Two recent and apparently unrelated events are further evidence of a tectonic shift under way in financial news.
First, in January, The Wall Street Journal introduced a new design and approach that reduced its size by about 20% and added emphasis on analysis at the expense of spot news coverage. Then, a few weeks later, Roger Ailes, the head of Fox News, announced that the Rupert Murdoch-owned media conglomerate would launch a business channel to compete with CNBC and Bloomberg.
The Journal's downsizing and adjusted focus are unfortunately forced on it by the same thing that many other newspapers are facing: stagnant or declining readership. Younger people don't read newspapers. Instead, they rely on the Internet or TV for their news and information. Fox's decision stems from its corporate mandate to become a major source of news, whether its politics, sports, or business.
For financial PR pros, these developments have a practical consequence: No one source owns the business news space. For decades, an article prominently placed in the Journal was a sign of success, and often such coverage alone drew accolades from the C-suite.
Today, not only is the Journal less likely to place a big or midsize acquisition on the front page, but such news is also unlikely to make even the front section of the paper. Instead, it is now relegated to a few paragraphs in the back. What the Journal has realized is that unless it can say something penetrating about the deal, then saying less makes more sense, as most readers already know about the deal.
In a sense, what we are witnessing is a leveling of the media with the number of outlets continuing to mushroom. While this has certainly been recognized in the consumer space, it has taken longer to hit business news coverage. The number of outlets that "count" has increased dramatically, requiring the casting of a wider net, as well as calling more hands on deck.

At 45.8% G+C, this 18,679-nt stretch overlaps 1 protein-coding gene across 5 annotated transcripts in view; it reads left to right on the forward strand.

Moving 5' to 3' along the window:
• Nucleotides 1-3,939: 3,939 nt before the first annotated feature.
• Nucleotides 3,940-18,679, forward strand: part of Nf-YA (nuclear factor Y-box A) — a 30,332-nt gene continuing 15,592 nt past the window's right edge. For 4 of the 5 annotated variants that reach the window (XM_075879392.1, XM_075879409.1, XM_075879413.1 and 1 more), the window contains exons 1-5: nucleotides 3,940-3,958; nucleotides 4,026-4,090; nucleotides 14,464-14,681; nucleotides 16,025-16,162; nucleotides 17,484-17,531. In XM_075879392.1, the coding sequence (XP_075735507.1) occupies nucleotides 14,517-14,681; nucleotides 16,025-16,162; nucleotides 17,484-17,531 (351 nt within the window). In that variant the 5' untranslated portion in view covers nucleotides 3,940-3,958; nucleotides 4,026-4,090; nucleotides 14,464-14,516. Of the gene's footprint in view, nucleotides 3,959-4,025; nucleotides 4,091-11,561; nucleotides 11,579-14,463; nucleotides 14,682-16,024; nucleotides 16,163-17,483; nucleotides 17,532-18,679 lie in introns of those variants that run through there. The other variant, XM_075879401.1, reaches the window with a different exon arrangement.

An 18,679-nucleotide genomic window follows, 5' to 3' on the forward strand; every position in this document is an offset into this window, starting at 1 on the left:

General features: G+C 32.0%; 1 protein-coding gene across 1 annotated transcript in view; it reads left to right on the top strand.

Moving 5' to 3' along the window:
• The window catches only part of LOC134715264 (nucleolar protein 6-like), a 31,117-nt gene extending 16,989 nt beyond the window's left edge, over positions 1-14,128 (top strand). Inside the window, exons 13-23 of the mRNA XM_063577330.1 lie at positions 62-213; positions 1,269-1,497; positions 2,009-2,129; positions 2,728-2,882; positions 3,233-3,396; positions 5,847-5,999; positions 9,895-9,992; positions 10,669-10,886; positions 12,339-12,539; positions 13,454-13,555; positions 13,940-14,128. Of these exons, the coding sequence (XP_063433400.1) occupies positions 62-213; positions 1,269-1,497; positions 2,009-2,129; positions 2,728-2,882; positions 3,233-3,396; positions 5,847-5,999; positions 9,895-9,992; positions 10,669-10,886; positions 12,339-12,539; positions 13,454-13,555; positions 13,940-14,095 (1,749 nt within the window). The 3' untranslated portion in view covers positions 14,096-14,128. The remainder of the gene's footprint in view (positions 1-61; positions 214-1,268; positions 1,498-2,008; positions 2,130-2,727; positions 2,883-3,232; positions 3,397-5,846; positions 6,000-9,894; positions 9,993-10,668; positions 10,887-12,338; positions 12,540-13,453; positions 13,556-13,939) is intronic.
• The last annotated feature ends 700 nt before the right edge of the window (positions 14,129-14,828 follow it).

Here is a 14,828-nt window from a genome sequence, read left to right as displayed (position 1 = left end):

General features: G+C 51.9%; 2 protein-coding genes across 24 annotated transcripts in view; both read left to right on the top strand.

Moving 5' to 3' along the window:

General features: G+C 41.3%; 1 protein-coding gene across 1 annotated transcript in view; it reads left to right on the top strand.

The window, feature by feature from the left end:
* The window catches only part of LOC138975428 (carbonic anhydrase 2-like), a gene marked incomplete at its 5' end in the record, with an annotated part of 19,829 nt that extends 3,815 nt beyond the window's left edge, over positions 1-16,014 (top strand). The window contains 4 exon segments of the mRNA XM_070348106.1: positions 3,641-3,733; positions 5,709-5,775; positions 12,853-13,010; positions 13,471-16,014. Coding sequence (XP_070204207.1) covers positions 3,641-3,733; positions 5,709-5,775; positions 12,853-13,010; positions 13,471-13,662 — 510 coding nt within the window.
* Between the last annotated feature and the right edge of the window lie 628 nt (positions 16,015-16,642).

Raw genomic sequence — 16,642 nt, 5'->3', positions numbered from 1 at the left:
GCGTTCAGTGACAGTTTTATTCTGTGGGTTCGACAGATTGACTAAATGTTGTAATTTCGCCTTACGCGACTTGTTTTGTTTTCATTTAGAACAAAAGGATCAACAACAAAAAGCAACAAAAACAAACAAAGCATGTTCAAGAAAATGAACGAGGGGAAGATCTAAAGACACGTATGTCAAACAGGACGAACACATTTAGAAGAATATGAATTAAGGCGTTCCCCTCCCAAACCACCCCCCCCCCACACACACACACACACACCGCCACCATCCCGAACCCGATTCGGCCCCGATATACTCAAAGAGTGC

A company releasing a significant piece of news now has to actively seek out and include media that perhaps it would have done little for in the past. For instance, Bloomberg's importance continues to broaden, especially its news wire. While coverage was usually a given, the tone, analysis, and depth now play a greater role.
The fact is that many financial players get all their news from a Bloomberg terminal, including sports and probably even horoscopes. While its TV networks still lack the reach of CNBC, Bloomberg TV interviews are also available to terminal users. That means the interview your CEO gives on Bloomberg television is readily available for a Fidelity fund manager - in Boston or Hong Kong - to watch on his terminal.
Similarly, other business news outlets have seen their importance and value grow. Now, the job of getting the word out and giving interviews often must include a small army of executives who can tell the story. The media landscape is surely changing, and an effective IR/PR pro needs to help the C-suite understand these shifts and their implications.
Fred Bratman is president of Hyde Park Financial Communications.